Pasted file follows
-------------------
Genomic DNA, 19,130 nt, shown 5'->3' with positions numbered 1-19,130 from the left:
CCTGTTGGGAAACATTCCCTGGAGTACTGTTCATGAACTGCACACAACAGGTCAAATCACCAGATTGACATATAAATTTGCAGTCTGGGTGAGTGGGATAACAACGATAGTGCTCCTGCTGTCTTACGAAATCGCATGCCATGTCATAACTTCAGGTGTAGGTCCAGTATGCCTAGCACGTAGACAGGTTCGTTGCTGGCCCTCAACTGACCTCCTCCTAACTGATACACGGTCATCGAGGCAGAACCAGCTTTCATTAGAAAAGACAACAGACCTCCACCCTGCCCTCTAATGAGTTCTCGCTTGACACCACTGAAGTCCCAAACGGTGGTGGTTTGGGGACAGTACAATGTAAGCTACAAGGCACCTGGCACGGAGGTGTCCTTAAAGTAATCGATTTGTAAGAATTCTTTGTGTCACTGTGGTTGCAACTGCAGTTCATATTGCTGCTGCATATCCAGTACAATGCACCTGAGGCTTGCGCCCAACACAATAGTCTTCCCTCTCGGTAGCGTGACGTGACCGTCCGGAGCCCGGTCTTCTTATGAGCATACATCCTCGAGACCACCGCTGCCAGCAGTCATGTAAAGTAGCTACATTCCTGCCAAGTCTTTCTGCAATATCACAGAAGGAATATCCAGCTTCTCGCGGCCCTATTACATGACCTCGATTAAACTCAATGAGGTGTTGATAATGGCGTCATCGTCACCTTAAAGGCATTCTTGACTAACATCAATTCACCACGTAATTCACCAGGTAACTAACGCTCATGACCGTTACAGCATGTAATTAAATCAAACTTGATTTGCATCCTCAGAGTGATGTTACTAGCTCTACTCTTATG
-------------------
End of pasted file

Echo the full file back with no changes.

Genomic DNA, 19,130 nt, shown 5'->3' with positions numbered 1-19,130 from the left:
CCTGTTGGGAAACATTCCCTGGAGTACTGTTCATGAACTGCACACAACAGGTCAAATCACCAGATTGACATATAAATTTGCAGTCTGGGTGAGTGGGATAACAACGATAGTGCTCCTGCTGTCTTACGAAATCGCATGCCATGTCATAACTTCAGGTGTAGGTCCAGTATGCCTAGCACGTAGACAGGTTCGTTGCTGGCCCTCAACTGACCTCCTCCTAACTGATACACGGTCATCGAGGCAGAACCAGCTTTCATTAGAAAAGACAACAGACCTCCACCCTGCCCTCTAATGAGTTCTCGCTTGACACCACTGAAGTCCCAAACGGTGGTGGTTTGGGGACAGTACAATGTAAGCTACAAGGCACCTGGCACGGAGGTGTCCTTAAAGTAATCGATTTGTAAGAATTCTTTGTGTCACTGTGGTTGCAACTGCAGTTCATATTGCTGCTGCATATCCAGTACAATGCACCTGAGGCTTGCGCCCAACACAATAGTCTTCCCTCTCGGTAGCGTGACGTGACCGTCCGGAGCCCGGTCTTCTTATGAGCATACATCCTCGAGACCACCGCTGCCAGCAGTCATGTAAAGTAGCTACATTCCTGCCAAGTCTTTCTGCAATATCACAGAAGGAATATCCAGCTTCTCGCGGCCCTATTACATGACCTCGATTAAACTCAATGAGGTGTTGATAATGGCGTCATCGTCACCTTAAAGGCATTCTTGACTAACATCAATTCACCACGTAATTCACCAGGTAACTAACGCTCATGACCGTTACAGCATGTAATTAAATCAAACTTGATTTGCATCCTCAGAGTGATGTTACTAGCTCTACTCTTATG